Our time, our place – 03/18/2023 – Reinaldo José Lopes

Our time, our place – 03/18/2023 – Reinaldo José Lopes

“Everything in Every Place at the Same Time”, this year’s big Oscar winner, is a film with a huge heart and a head a little out of place. What, between us, is not the worst of mixtures — things tend to get much uglier when these factors are reversed. I think it’s instructive to address some of the scientific assumptions behind the Wang family’s adventures in the narrative—not to point out “mistakes” in the story, of course, but because it reveals interesting details about how many people came to metabolize modern science.

The first big goat in the room is, of course, the concept of the Multiverse, almost trivialized after so many Marvel movies hammered the idea. One thing the Michelle Yeoh-starring film doesn’t explain (and that’s okay, because that would be overturning its premise, after all) is that, at least for now, this Multiverse thing isn’t much more than a big stop-gap. , a cosmological and philosophical Band-Aid.

The idea that there are infinite universes out there derives, in large part, from the inability to explain why our Cosmos — the only one whose existence has been demonstrated so far, remember — feels like it’s been “set up” in a very specific way. .

This configuration, which involves, for example, the exact size of the elementary particles that make up everything that exists, allowed the emergence of stars, solar systems and living beings. Since there is no explanation for the origins of this cosmological regulation, the Multiverse is used as a steppe. There would be an infinity of lifeless universes —like the one with the stones with little eyes in the movie, remember?—, and we were simply lucky to be in one of the “fertile” Cosmos. The chances of testing this hypothesis experimentally someday are slim, if not nonexistent.

The Multiverse, however, is just the icing on the cake on a topic that reappears in conversations between mother and daughter of the Wang family. After all, says the daughter, if each new discovery shows how tiny we are compared to the Cosmos (even if it is only one), what meaning does anything we do have?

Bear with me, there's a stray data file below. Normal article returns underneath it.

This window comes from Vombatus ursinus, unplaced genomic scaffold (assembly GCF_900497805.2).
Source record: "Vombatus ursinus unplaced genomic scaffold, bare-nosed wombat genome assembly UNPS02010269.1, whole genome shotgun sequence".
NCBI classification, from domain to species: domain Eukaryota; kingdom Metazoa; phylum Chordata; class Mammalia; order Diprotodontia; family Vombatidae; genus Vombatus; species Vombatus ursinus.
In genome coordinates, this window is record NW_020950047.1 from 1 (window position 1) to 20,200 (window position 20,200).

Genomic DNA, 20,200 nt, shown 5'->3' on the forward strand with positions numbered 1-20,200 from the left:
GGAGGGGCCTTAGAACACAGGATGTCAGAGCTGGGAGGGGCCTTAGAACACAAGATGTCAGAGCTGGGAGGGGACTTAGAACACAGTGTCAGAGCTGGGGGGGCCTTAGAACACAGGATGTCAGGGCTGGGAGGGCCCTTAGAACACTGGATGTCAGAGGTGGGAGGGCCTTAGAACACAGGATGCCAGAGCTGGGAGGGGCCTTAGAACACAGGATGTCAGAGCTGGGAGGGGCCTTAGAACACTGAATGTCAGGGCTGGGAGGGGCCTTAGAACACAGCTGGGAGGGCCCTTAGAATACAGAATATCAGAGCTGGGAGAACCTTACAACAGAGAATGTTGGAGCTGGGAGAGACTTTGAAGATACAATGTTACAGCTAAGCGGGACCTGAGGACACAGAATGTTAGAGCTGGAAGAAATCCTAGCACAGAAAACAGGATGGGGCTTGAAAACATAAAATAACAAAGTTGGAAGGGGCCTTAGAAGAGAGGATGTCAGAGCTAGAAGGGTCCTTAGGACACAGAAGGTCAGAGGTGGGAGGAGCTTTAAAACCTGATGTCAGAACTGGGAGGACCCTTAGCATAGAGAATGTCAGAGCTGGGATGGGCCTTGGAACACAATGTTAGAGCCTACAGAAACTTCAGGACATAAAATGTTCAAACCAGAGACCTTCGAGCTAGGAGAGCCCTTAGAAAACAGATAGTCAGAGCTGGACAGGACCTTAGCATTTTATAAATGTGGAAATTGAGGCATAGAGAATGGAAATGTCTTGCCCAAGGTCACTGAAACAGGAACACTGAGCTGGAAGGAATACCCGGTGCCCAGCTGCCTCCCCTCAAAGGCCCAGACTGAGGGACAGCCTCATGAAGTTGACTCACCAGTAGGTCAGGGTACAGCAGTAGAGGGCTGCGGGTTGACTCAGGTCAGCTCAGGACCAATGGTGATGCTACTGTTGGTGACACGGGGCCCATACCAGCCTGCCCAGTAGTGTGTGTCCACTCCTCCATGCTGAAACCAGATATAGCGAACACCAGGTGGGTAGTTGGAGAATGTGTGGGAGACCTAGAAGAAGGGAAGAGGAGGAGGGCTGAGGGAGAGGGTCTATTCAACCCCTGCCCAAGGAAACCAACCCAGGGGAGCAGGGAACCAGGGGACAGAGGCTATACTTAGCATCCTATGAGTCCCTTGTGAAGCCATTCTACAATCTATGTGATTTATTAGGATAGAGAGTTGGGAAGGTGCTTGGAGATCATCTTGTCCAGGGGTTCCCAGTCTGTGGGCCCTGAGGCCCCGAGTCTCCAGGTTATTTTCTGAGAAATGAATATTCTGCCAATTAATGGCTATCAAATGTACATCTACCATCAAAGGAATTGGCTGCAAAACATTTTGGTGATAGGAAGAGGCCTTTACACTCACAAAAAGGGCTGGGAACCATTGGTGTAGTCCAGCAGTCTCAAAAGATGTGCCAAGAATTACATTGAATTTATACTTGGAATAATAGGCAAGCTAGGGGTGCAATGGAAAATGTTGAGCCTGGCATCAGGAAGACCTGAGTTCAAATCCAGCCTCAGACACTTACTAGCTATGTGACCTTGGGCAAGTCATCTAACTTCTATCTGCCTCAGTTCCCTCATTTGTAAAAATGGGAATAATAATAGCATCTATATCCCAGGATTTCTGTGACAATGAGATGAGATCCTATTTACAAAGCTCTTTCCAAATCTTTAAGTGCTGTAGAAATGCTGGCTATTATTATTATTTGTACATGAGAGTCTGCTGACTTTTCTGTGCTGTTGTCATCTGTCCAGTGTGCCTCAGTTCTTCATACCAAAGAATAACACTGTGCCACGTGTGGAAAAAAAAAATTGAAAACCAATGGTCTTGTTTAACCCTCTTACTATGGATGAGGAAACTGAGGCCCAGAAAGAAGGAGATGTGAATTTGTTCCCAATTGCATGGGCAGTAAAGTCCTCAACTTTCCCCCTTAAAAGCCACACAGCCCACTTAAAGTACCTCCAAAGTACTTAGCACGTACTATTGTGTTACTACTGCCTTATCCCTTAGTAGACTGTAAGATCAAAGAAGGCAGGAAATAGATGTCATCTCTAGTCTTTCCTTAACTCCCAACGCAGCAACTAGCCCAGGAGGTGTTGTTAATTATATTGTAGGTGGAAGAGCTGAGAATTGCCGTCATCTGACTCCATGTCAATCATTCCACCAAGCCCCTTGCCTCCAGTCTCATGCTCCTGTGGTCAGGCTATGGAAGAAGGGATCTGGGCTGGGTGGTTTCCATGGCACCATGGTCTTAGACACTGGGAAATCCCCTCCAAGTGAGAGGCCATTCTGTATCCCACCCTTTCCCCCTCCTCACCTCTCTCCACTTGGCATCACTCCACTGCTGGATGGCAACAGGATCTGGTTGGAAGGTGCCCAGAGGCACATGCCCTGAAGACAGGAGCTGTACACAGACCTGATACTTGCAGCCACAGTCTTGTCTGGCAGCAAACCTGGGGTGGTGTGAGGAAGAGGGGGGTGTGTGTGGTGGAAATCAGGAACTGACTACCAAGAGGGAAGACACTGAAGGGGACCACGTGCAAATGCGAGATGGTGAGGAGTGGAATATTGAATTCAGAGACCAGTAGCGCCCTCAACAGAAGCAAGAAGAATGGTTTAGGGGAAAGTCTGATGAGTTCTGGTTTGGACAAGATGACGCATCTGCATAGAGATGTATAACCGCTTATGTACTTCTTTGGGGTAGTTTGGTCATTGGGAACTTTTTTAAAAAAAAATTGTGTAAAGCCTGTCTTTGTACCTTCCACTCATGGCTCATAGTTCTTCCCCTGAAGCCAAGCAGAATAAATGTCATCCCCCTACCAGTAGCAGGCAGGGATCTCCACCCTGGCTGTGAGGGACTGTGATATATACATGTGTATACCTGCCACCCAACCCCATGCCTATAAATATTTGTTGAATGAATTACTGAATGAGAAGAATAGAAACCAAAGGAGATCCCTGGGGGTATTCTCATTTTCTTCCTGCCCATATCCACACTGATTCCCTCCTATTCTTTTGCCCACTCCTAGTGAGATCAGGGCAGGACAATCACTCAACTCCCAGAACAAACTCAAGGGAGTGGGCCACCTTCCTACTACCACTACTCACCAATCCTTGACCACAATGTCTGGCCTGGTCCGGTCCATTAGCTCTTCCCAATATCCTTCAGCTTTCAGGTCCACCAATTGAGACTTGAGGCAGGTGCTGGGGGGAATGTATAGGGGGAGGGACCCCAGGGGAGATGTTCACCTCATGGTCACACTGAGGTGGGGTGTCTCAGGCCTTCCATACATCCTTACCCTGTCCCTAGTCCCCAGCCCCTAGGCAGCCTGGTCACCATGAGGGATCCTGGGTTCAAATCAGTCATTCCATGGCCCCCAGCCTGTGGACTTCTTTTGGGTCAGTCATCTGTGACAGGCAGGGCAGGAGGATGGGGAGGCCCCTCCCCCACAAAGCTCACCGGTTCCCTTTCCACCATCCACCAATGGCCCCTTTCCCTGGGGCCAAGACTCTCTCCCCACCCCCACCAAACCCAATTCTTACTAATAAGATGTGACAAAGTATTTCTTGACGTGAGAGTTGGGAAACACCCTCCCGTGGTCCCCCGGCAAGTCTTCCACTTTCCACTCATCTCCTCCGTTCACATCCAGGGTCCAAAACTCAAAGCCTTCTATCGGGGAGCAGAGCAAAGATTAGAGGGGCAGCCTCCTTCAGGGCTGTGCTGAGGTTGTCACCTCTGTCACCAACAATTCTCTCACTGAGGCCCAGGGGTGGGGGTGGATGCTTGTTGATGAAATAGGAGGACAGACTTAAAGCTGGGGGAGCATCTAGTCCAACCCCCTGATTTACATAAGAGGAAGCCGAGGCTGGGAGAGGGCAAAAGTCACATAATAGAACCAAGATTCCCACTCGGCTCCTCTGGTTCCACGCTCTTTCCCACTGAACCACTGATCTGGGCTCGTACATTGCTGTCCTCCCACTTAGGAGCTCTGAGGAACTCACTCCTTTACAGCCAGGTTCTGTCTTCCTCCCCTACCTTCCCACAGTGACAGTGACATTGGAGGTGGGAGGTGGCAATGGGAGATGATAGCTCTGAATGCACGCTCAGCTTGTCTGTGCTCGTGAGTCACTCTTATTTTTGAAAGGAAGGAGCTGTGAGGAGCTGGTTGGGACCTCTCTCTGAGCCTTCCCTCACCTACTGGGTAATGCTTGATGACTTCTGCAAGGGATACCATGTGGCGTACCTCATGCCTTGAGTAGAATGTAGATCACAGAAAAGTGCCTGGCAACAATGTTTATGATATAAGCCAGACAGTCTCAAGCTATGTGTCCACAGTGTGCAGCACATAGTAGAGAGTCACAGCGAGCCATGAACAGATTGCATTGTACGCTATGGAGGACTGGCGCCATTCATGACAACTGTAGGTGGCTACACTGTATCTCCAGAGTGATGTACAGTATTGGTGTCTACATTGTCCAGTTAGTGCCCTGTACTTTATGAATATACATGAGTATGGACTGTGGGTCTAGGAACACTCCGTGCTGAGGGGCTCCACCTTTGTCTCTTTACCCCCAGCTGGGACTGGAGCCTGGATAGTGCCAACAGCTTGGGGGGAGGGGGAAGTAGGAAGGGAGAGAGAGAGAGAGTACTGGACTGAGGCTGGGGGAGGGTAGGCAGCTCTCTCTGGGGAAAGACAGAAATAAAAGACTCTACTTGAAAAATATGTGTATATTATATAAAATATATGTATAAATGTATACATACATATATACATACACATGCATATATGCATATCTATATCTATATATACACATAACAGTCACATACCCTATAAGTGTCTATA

This type of questioning is common, but it seems to me to lose focus on what really matters. The realization that our Sun is a tiny star in the outskirts of the galaxy ignores the fact that complex and fragile things like multicellular life are only able to arise in quiet and obscure places.

That’s because big stars at the center of a galaxy have short life cycles and are subject to ripping gravitational forces. That is, there is no way for complex life to arise around them, because it needs stability and time — billions of years — to appear. In other words, we are exactly where we should be.

The film redeems itself from its prolonged flirtation with nihilism by positing kindness and the bonds of love as the solution to the Wangs’ dilemmas. And this is where I do my final argumentative pirouette. Call me corny —”mea culpa, mea maxima culpa”—but I’m willing to bet that love is an inevitable phenomenon wherever intelligent life exists.

I say this because intelligences like ours, as far as we know, depend heavily on a prolonged childhood and lasting social ties to evolve. So wherever conditions are right in the Universe (or the Multiverse, for that matter), something very much like human love will be an inseparable correlate of intelligent life. And that, as a wise old man said, is an encouraging thought, for the Wang family and for all of us.

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